When traveling in Quebec, Canada recently, I had the opportunity to visit a fascinating location called "Val-Jalbert". I had read that the Ouiatchouan Falls, a centerpiece of the attraction, was higher than the more famous Niagara Falls, which I had also visited in previous years. The top photo in this collage shows the falls from a distance, along with the mill and production plant visible on the left. The bottom photo shows me out on the glass viewing platform of one of the lookouts closer to the falls. In fact, it was so close, I was thinking that a waterproof camera would have been a good idea! There is a cable car that can take visitors to the top of the falls, and hiking trails are also available around the falls. The park is called "Val-Jalbert" because the village was started by Damese Jalbert around 1901. Mr. Jalbert started the construction of a mill, to harness the energy of the waterfall, and the plant was operational, with pulp production in 1902. The "golden age" of the village was considered to be 1909 - 1922. It was a true "company town", that was using the most up-to-date principles of urban planning available at the time. In the early 1920's, the Jalbert village was known for its modern conveniences, and was the envy of the surrounding communities, because it had electricity and running water decades before other towns in the area.
The larger, center photo of this collage shows the exterior of the Catholic convent on the property, which also served as the school for the children of the workers. The building has been restored, and now serves as a museum to show articles of furniture from that period, as well as other historical artifacts (lower photo). The top two photos show the chapel used by the nuns (photo on the left), and the right photo shows the Director of the attraction, Dany Bouchard, as he tells our group interesting tidbits of history about the building. As has happened with some areas of present-day employment locales, the economic bounty did not last forever. There were administrative problem issues that caused setbacks, plus the fact that changes in the paper production industry made a plant that only produced pulp as its main product, less profitable. These factors led the pulp production to be permanently suspended in 1927. The Quebec government expropriated the property for unpaid taxes in 1942, and it lay dormant as a ghost town.
Fortunately, the ghost town was revived in the 1970's to be turned into a Historical Village, which slowed the deterioration of buildings on the property. Then their big break came in 2009 when the historical village received a grant for almost twenty million dollars for a complete overhaul of the infrastructure, interpretive activities, and improved tourist experience. This grant provided for the complete modernizing of the "company store" (top photo), and the construction of brand new "company-style" housing to accommodate all the needs of today's modern tourist. I especially liked how the new units incorporated articles from its historical past, such as the weathered wood that was used for the design of the new bed headboards (lower right photo). In addition, the design of the bathroom fixtures were a suggestion of the 1920's era, even though they are totally modern (right photo).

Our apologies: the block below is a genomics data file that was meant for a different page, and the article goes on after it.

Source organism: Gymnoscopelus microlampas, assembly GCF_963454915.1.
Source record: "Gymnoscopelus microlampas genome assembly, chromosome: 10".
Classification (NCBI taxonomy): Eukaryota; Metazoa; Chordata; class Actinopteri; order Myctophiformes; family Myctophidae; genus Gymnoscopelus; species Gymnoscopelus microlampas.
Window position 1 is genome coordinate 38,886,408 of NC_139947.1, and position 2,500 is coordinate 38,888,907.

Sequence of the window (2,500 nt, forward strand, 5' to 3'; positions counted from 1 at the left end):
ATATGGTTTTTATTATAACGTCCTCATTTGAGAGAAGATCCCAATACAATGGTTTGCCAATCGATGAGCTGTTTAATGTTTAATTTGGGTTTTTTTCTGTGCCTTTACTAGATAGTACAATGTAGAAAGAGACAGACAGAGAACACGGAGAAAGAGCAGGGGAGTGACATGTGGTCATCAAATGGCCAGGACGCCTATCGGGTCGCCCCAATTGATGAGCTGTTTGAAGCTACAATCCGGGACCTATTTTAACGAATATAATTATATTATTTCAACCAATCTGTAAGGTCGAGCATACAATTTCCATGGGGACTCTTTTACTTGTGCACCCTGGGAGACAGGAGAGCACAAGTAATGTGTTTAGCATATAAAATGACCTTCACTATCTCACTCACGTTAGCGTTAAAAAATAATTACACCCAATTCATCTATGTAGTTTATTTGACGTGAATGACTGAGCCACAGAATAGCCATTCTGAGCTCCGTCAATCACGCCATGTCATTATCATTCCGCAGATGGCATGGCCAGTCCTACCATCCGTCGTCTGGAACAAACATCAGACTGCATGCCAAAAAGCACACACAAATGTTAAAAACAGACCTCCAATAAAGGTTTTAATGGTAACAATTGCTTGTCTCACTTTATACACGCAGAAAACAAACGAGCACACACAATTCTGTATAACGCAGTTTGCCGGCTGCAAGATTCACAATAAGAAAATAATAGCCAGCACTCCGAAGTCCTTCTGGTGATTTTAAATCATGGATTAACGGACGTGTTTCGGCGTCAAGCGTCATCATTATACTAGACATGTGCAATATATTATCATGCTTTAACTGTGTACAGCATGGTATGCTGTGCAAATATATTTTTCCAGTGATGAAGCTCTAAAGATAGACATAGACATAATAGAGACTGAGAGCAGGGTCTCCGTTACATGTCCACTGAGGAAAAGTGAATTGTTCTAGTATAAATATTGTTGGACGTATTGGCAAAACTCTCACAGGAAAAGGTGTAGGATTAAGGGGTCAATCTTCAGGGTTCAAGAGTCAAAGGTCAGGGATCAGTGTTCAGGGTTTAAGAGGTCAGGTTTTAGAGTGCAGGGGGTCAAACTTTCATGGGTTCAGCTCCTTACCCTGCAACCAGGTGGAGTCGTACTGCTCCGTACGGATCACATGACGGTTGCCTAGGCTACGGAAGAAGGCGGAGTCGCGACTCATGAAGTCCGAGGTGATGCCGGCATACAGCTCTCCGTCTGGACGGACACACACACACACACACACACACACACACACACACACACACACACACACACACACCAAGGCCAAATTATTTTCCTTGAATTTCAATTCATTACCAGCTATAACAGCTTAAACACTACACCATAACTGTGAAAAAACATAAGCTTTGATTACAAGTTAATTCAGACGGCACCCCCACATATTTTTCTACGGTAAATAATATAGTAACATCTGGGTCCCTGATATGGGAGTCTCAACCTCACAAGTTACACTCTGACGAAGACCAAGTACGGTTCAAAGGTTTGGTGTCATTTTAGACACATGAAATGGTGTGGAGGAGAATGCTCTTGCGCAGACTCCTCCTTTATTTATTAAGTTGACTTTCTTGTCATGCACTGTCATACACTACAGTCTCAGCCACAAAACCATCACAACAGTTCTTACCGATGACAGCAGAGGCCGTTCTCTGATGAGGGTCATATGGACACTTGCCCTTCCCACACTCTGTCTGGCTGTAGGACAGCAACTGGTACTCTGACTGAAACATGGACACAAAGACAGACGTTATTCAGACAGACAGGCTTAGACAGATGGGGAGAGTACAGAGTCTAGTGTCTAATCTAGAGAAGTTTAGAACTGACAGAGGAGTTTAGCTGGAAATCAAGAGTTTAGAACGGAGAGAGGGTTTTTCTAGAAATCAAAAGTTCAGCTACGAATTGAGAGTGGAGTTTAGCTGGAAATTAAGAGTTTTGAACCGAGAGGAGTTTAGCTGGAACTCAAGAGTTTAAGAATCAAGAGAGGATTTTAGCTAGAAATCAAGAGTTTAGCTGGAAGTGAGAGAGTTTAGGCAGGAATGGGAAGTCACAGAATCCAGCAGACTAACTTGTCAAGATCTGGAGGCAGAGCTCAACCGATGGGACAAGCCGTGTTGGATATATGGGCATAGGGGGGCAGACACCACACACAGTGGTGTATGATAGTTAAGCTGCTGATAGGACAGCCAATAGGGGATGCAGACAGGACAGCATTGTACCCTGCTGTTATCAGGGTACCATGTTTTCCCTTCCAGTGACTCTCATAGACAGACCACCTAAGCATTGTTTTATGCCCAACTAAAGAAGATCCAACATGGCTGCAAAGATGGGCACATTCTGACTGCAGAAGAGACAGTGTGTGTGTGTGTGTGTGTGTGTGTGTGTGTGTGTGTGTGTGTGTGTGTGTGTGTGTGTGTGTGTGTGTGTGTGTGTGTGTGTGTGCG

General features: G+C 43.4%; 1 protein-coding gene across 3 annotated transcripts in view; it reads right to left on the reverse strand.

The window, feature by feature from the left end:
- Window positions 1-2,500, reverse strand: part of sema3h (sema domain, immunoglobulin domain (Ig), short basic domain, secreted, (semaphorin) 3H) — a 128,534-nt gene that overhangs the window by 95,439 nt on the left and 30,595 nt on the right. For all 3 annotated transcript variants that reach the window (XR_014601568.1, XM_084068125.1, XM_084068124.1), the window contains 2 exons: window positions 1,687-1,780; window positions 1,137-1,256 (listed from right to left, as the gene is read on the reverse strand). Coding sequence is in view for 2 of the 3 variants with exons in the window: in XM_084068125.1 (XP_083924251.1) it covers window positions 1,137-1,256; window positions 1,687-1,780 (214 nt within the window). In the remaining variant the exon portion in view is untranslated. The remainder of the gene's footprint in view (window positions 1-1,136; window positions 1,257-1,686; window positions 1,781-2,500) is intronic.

As I toured the area of Val-Jalbert where the employee housing had been, it was quite evident which houses had the benefit of preventive maintenance over the past few decades (top photo), and which houses had not had the benefit of preventive maintenance over the past few decades (bottom photo). These were good visual reminders to me not to be guilty of "deferred maintenance" on my own house, AND not to be guilty of "deferred maintenance" on the "house" that I call my body! Although this is a historical village, steps have been taken so that even younger generations, who go into withdrawal if they do not have an electronic device in their hands, can find an activity that interests them! The most fun and popular such activity is a "Georally" around the park, using GPS devices that are available through the visitor's center. I think the twenty-first century developers of Val-Jalbert Historical Village have done a magnificent job of exactly what is described in literature of the first century: Isaiah 61:4 says "They will rebuild the ancient ruins and restore the places long devastated; they will renew the ruined cities that have been devastated for generations." I think the Catholic nuns that lived and taught in the Jalbert village would be pleased to see that their legacy lives on for future generations. If you would like to learn more about this fascinating time period, and plan a visit to this beautiful area of Saguenay-LacSaint-Jean, just log on to www.valjalbert.com . Miles of smiles! Tricia